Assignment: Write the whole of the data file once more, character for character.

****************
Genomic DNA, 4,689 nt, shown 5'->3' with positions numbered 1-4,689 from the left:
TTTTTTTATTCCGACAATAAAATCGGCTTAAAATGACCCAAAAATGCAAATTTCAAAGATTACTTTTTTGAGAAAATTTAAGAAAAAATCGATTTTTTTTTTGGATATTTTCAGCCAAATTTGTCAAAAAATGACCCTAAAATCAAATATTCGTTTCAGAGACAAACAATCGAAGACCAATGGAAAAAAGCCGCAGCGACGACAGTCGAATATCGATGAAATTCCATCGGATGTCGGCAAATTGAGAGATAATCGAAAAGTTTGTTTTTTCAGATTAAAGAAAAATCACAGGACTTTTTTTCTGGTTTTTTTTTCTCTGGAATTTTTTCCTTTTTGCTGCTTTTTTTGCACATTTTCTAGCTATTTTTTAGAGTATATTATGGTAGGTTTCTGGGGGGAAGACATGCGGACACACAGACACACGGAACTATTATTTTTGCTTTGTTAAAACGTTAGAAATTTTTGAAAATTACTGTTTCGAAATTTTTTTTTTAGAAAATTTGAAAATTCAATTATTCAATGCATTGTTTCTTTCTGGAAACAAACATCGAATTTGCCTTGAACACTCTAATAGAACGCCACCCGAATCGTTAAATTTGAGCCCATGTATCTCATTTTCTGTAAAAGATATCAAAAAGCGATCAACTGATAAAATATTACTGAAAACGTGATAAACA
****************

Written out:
Genomic DNA, 4,689 nt, shown 5'->3' with positions numbered 1-4,689 from the left:
TTTTTTTATTCCGACAATAAAATCGGCTTAAAATGACCCAAAAATGCAAATTTCAAAGATTACTTTTTTGAGAAAATTTAAGAAAAAATCGATTTTTTTTTTGGATATTTTCAGCCAAATTTGTCAAAAAATGACCCTAAAATCAAATATTCGTTTCAGAGACAAACAATCGAAGACCAATGGAAAAAAGCCGCAGCGACGACAGTCGAATATCGATGAAATTCCATCGGATGTCGGCAAATTGAGAGATAATCGAAAAGTTTGTTTTTTCAGATTAAAGAAAAATCACAGGACTTTTTTTCTGGTTTTTTTTTCTCTGGAATTTTTTCCTTTTTGCTGCTTTTTTTGCACATTTTCTAGCTATTTTTTAGAGTATATTATGGTAGGTTTCTGGGGGGAAGACATGCGGACACACAGACACACGGAACTATTATTTTTGCTTTGTTAAAACGTTAGAAATTTTTGAAAATTACTGTTTCGAAATTTTTTTTTTAGAAAATTTGAAAATTCAATTATTCAATGCATTGTTTCTTTCTGGAAACAAACATCGAATTTGCCTTGAACACTCTAATAGAACGCCACCCGAATCGTTAAATTTGAGCCCATGTATCTCATTTTCTGTAAAAGATATCAAAAAGCGATCAACTGATAAAATATTACTGAAAACGTGATAAACA